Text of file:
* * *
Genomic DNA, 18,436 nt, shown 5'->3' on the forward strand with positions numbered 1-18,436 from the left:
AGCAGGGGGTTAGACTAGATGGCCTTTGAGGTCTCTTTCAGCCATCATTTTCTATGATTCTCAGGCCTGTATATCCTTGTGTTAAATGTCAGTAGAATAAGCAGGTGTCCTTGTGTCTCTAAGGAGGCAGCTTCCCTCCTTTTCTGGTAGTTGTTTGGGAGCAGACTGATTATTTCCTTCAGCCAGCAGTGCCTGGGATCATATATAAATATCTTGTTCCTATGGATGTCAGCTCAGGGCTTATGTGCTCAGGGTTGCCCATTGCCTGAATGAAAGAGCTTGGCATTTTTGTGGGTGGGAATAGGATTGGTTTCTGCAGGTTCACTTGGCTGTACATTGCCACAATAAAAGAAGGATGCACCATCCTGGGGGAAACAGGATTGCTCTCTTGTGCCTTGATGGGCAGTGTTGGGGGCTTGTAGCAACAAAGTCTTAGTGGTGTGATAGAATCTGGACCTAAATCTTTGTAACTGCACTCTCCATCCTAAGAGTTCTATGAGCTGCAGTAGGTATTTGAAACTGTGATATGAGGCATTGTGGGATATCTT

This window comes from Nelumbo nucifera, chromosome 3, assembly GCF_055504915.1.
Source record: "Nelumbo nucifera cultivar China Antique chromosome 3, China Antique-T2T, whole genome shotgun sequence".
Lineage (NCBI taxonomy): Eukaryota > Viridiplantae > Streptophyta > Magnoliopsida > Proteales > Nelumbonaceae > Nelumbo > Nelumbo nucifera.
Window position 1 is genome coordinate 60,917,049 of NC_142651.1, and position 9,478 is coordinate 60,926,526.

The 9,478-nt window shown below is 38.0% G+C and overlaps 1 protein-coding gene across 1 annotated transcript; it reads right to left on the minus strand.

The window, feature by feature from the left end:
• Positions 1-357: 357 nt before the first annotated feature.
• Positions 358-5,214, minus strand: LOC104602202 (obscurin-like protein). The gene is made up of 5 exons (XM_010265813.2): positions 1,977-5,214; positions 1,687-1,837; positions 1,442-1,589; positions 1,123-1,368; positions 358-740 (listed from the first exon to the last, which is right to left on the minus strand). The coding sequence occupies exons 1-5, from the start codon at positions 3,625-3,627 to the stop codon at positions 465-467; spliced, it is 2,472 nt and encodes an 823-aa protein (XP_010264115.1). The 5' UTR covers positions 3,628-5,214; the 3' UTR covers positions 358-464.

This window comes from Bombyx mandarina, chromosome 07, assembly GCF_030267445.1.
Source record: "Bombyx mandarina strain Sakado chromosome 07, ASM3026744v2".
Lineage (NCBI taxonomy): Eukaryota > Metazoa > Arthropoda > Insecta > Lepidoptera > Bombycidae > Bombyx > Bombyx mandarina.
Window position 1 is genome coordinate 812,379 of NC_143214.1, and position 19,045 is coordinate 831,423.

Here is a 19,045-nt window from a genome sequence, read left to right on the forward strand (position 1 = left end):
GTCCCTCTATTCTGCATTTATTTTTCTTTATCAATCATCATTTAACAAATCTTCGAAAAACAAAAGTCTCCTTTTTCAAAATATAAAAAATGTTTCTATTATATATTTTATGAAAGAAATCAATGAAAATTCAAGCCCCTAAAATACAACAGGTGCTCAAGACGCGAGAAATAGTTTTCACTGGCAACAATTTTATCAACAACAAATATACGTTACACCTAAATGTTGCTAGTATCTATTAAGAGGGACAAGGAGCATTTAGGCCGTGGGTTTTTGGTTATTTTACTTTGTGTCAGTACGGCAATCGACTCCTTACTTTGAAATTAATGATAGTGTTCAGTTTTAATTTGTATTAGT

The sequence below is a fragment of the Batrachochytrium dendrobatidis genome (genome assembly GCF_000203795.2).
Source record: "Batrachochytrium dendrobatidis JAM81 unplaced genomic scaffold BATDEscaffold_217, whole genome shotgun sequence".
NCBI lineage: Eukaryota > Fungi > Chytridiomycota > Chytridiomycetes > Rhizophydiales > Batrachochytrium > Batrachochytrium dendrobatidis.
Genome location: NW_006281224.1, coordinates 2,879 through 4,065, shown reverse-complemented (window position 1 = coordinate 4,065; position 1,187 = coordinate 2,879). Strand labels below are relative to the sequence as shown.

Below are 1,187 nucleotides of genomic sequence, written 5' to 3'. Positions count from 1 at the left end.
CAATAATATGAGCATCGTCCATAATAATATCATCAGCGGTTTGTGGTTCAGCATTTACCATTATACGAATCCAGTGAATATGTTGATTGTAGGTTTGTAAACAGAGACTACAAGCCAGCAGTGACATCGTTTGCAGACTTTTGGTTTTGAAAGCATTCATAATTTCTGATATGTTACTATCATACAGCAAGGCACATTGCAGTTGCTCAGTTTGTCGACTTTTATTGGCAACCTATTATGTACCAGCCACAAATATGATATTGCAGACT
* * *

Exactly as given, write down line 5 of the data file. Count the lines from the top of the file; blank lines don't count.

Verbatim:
Lineage (NCBI taxonomy): Eukaryota > Viridiplantae > Streptophyta > Magnoliopsida > Proteales > Nelumbonaceae > Nelumbo > Nelumbo nucifera.